nomikaV (oV) adj. "about the law" - [fights, quarrels] relating / pertaining to the law. This attributive adjective takes the sense "about things pertaining to [the law]."
gar "because" - for [they are unprofitable and vain]. Introducing a causal clause explaining why Titus should avoid the ways of the false teachers; because "they are a waste of time and get nowhere", Barclay.
Moving his gaze from the speculative and factious debates of the false teachers, Paul now focuses on the teachers themselves. Titus, in dealing with them as fellow believers, is to warn them that their flawed theology, and particularly at this point, their divisive behaviour, imperils their standing in Christ. Only after numerous warnings should Titus shun them, presumably in order to prompt them to consider their position, repent, and again be incorporated into the Christian fellowship, cf., 1Cor.5:5.
anqrwpon (oV) "a [divisive] person" - [avoid a divisive] man. Accusative direct object of the verb "to avoid."
meta + acc. "after that" - after [one and a second warning]. The preposition here serves to introduce a temporal clause; "you must warn him a first time and a second time", Barclay.
paraitou (paraiteomai) pres. imp. "have nothing to do with them" - avoid, reject, dismiss, refuse, decline. The present tense probably indicates a general command.
Paul goes on to explain why it is necessary to paraitou, "refuse" / shun some believers, namely, because there will always be one or two who are determined to persist with behaviour which damages the Christian fellowship. They ultimately stand self-condemned, placing themselves outside the fellowship of believers.
eidwV (oida) perf. part. "you may be sure" - knowing, recognising, being aware. The participle is adverbial, best treated as causal, "because"; "since you are well aware that ....", Cassirer.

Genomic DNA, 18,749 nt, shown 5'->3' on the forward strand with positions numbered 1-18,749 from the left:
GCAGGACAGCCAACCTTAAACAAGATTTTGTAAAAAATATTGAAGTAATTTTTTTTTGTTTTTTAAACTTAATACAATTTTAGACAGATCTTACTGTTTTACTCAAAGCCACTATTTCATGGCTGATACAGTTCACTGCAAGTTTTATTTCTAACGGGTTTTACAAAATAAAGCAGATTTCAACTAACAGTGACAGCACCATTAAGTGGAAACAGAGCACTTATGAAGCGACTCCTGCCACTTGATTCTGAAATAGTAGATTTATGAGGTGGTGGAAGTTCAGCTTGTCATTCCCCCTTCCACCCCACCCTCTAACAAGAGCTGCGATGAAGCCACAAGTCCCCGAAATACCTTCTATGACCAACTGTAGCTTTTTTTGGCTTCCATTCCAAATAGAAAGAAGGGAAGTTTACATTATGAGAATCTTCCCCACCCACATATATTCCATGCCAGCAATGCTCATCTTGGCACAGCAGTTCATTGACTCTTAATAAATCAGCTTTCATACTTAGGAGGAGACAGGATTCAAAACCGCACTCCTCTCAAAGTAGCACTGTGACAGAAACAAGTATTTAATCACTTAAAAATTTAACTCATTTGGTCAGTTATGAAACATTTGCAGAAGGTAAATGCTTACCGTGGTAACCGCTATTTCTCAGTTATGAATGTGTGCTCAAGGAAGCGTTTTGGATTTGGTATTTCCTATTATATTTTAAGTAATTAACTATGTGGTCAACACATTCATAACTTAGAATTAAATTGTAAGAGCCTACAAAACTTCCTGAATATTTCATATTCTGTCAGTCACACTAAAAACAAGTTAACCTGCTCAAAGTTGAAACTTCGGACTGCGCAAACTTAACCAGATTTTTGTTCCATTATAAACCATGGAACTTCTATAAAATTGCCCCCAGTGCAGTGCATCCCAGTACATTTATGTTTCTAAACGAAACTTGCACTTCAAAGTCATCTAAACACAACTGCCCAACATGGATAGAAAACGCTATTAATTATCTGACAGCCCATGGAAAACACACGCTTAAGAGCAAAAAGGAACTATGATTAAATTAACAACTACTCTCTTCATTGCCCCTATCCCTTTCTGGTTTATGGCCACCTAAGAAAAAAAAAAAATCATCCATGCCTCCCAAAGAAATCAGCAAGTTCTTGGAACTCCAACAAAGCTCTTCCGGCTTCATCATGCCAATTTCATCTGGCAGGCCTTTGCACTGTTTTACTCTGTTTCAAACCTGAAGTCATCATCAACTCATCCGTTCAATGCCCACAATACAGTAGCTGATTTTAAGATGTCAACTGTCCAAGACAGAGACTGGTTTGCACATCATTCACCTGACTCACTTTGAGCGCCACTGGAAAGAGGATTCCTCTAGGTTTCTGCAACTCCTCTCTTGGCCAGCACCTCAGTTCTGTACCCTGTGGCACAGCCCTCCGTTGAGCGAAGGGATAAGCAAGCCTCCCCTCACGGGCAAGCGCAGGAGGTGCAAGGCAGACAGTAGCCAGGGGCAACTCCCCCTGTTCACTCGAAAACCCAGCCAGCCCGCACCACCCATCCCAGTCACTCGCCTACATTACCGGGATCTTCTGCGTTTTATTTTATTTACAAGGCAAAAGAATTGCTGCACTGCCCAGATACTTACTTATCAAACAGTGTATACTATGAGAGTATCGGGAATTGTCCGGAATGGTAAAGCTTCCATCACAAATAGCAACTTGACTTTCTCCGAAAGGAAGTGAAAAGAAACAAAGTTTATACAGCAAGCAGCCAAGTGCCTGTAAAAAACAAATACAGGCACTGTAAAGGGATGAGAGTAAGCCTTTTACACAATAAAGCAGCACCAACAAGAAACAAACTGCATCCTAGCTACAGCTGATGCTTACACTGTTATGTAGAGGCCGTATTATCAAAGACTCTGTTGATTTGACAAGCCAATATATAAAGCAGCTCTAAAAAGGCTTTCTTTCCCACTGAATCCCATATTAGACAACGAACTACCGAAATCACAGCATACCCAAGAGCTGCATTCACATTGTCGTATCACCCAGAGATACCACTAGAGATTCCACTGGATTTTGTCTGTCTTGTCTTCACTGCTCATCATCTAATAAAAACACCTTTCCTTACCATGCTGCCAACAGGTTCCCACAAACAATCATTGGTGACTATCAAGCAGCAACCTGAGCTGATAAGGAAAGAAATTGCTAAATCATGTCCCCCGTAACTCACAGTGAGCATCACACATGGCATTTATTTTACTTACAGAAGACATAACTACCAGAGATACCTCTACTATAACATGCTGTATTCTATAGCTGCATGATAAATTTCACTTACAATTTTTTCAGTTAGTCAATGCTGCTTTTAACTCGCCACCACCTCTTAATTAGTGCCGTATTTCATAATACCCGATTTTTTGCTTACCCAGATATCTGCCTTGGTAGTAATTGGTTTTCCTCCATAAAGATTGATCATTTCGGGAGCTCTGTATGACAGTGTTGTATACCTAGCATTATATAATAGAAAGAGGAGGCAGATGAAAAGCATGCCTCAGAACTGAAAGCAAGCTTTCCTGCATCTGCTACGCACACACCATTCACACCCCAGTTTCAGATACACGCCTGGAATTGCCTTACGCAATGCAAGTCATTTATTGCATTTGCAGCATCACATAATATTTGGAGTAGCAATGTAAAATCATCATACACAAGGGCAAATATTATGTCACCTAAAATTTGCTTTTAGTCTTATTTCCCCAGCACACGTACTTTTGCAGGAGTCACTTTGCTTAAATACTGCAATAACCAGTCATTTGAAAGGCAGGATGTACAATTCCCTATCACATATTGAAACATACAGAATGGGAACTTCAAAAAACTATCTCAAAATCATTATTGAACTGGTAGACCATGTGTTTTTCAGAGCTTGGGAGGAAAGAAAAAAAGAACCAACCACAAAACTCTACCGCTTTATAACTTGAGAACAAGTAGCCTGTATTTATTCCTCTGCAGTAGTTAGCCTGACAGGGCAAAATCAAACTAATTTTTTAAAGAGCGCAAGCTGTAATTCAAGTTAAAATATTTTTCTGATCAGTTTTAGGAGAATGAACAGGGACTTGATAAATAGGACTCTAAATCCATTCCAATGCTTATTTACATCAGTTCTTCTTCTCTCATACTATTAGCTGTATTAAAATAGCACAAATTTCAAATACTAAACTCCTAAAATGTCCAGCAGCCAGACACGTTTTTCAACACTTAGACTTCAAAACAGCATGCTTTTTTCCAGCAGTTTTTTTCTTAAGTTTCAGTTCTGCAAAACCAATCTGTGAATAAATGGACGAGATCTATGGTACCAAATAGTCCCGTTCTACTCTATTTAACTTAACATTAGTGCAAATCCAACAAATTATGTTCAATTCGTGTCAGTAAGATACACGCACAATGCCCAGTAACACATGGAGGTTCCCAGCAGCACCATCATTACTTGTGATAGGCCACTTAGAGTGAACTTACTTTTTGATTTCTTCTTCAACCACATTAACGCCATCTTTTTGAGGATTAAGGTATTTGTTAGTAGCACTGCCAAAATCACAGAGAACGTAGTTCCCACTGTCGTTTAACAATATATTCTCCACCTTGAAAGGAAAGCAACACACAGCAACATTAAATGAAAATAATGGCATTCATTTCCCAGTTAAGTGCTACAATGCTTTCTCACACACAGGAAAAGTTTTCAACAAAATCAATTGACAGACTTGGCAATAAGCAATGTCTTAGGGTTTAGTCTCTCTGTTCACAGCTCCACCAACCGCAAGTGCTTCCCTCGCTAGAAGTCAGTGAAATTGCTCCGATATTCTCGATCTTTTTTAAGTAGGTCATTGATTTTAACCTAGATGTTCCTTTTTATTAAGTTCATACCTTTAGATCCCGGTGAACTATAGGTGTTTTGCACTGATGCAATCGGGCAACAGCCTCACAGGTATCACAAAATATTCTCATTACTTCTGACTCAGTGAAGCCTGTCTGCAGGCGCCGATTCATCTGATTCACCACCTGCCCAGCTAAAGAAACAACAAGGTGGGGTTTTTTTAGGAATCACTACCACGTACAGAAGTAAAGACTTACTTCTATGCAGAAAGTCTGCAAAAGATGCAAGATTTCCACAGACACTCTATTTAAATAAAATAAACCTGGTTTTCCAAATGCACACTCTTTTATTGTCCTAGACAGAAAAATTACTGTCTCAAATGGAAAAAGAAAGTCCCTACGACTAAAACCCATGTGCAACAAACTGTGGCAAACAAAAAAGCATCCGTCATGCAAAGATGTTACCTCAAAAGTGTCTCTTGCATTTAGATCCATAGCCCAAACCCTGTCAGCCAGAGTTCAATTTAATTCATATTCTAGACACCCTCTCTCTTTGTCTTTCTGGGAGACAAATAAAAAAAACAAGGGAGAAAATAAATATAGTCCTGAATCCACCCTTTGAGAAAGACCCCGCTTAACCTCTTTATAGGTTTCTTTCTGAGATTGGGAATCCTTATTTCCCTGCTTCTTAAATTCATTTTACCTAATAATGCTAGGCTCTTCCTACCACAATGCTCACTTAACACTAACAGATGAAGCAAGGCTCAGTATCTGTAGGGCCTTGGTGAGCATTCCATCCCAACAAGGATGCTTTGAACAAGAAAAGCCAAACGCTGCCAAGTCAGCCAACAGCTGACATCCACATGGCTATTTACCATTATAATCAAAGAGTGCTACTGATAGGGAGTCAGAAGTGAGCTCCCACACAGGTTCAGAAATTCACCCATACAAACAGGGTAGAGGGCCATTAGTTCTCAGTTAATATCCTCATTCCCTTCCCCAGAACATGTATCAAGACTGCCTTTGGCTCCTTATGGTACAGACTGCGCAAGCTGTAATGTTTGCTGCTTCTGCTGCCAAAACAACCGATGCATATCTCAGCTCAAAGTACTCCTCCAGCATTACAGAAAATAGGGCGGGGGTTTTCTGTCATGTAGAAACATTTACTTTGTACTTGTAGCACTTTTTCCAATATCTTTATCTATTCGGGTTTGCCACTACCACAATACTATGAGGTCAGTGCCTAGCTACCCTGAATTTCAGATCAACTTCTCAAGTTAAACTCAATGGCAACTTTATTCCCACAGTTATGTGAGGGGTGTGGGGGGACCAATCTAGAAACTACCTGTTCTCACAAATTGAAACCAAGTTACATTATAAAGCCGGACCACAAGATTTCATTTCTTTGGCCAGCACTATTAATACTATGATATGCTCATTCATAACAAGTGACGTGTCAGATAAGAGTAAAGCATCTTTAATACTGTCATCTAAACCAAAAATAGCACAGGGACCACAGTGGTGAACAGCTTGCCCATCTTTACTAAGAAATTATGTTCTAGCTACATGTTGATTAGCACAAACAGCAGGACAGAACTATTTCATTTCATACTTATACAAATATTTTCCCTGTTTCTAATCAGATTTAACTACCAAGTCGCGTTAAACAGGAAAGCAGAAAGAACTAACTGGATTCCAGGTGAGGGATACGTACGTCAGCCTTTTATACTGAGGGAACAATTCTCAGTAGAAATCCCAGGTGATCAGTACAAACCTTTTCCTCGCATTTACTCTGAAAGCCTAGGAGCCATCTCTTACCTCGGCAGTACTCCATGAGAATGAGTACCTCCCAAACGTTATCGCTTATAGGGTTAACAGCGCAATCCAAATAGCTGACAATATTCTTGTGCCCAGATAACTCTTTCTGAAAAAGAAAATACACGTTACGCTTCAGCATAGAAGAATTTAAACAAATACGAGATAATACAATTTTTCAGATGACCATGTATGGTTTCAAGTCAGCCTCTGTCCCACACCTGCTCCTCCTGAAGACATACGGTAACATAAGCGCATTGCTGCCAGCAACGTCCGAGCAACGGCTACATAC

oJti "that" - Introducing a dependent statement of perception expressing what Titus should be aware of.
exestraptai (ekstrefw) mid./pas. perf. "are warped" - [such a one] has been turned aside = perverted, corrupted, twisted. The perfect tense expresses a present state brought about by past actions; they have continued in their refusal to submit to the apostolic gospel; they continue in a "settled persistence in chosen erroneous views", Knight, and their divisive behaviour,.
aJmartainei (aJmartanw) pres. "sinful" - [and] sins. The present tense indicates ongoing action, possibly a state of self-pronounced guilt / sin. The conjunction kai, "and", may well be epexegetic, explaining / specifying the ongoing state of "having been warped"; "that is, they are sinners."
w}n (eimi) pres. part. "they are" - being [condemned]. "Self-condemned", BDAG. The participle is probably adverbial, best treated as consecutive, expressing result; "he is a sinner, and as a result is condemned." Although anarthrous (without an article), the participle could be treated as adjectival, attributive, limiting "such a person"; "such a person has been perverted, ie., he is a sinner who is condemned = they are sinners who stand condemned"